–          Consider, with your board, the key questions you would ask of the potential merger partner. What are your ‘non-negotiables’? Then, look their CEO and board members in the eye, and ask the key questions. Listen to them and their views carefully too, taking the opportunity to identify both commonalities and sticking points.

–          If the partner feels right, and they want to pursue merger too, try to undertake a facilitated session identifying the vision and values for the new organisation, as well as high-level strategic principles for achieving these. Out of this session, produce a written agreement of intention, highlighting the shared vision, values and key principles upon which the merger process will commence. The boards should also, at this point, carefully consider and agree the proposed name of the new organisation, the governance and leadership structure (and the process for recruiting to these roles), the scheme of delegation, and the financial contribution of schools; as these will all be key cornerstones of the merger process that if not in place could see the process collapsing later on.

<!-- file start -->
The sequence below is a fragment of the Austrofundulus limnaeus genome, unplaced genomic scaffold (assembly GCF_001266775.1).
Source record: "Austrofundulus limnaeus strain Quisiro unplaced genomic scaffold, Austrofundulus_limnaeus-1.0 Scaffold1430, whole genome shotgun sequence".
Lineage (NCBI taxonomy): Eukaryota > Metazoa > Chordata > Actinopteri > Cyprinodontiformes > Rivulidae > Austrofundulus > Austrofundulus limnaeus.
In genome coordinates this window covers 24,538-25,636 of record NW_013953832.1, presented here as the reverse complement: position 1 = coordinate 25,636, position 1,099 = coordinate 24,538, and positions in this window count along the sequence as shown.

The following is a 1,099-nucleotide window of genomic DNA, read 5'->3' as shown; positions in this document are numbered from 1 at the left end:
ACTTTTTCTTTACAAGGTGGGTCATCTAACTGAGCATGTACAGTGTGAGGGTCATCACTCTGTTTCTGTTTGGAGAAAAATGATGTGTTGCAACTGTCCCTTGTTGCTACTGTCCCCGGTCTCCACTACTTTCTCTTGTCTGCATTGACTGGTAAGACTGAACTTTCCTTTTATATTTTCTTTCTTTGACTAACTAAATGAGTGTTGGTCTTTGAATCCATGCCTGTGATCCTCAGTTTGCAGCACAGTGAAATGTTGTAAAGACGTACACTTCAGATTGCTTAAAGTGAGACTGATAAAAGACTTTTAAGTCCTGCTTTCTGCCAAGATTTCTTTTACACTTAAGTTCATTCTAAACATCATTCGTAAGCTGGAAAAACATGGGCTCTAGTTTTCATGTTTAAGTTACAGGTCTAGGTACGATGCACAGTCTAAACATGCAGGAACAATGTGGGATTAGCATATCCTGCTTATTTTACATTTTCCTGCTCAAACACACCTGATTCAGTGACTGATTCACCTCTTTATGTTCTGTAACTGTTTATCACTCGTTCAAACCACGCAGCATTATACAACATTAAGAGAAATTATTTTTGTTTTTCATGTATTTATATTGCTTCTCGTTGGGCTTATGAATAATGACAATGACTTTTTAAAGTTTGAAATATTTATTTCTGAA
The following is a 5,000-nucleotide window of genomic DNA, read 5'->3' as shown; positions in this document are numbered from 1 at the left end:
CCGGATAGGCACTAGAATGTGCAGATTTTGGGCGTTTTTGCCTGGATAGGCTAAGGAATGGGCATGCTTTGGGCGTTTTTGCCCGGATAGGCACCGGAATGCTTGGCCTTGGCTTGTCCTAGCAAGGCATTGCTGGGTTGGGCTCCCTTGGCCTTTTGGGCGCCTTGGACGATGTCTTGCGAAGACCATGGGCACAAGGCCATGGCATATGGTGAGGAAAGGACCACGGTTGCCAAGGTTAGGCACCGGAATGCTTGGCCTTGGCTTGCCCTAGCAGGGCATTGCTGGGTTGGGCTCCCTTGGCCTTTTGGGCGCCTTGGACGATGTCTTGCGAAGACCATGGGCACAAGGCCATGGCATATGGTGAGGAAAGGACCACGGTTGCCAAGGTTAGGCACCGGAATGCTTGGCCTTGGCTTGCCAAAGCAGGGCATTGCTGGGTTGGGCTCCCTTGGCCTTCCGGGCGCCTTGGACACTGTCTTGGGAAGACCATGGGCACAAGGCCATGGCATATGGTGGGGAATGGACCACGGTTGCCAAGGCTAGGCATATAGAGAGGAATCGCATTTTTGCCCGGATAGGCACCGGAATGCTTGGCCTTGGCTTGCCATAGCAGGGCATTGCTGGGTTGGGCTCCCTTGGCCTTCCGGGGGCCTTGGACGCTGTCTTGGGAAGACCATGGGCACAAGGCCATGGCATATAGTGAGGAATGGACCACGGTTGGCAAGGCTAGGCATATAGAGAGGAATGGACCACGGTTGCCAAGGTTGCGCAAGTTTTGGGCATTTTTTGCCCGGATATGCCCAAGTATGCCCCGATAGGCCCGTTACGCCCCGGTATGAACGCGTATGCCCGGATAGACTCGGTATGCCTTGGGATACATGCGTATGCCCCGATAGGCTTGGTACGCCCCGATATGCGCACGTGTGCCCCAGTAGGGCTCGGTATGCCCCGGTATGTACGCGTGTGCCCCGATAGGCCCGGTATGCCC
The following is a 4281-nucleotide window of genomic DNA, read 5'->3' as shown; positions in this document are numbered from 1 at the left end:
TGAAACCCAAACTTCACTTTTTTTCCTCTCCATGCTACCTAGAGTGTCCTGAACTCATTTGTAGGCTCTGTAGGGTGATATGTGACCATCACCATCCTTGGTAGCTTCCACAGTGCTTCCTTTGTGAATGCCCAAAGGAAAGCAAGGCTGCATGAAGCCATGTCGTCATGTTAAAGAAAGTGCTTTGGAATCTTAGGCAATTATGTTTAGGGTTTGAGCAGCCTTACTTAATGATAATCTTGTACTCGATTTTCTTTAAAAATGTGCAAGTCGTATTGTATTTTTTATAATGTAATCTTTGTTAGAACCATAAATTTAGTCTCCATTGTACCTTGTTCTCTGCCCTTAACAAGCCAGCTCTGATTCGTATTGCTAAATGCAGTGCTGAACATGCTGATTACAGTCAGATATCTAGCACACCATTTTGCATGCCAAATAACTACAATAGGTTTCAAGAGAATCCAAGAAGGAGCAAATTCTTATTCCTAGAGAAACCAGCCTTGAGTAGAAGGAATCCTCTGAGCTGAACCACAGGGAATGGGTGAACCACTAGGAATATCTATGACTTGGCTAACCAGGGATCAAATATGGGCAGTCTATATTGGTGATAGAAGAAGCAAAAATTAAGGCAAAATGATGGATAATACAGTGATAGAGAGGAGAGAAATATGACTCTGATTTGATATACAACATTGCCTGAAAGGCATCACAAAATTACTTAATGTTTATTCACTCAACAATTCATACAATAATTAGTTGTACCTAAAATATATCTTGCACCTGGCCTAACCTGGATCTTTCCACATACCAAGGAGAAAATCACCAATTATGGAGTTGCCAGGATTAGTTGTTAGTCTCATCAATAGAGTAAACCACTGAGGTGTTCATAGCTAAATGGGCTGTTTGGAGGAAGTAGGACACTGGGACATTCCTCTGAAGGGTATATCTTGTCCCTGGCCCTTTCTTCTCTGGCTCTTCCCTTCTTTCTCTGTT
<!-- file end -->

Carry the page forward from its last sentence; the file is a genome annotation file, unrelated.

–          Communicate with (and consult) staff as far as possible. Ensure that communication is regular, that it is ‘two way’, and that staff are able to raise concerns. Involve staff where possible by asking what they value, what their concerns are, and, indeed, what their hopes and aspirations are for the merger. Draw on their knowledge and understanding of the organisation. The biggest risk to children and young people is losing great staff who feel uncertain and/or disempowered by the process.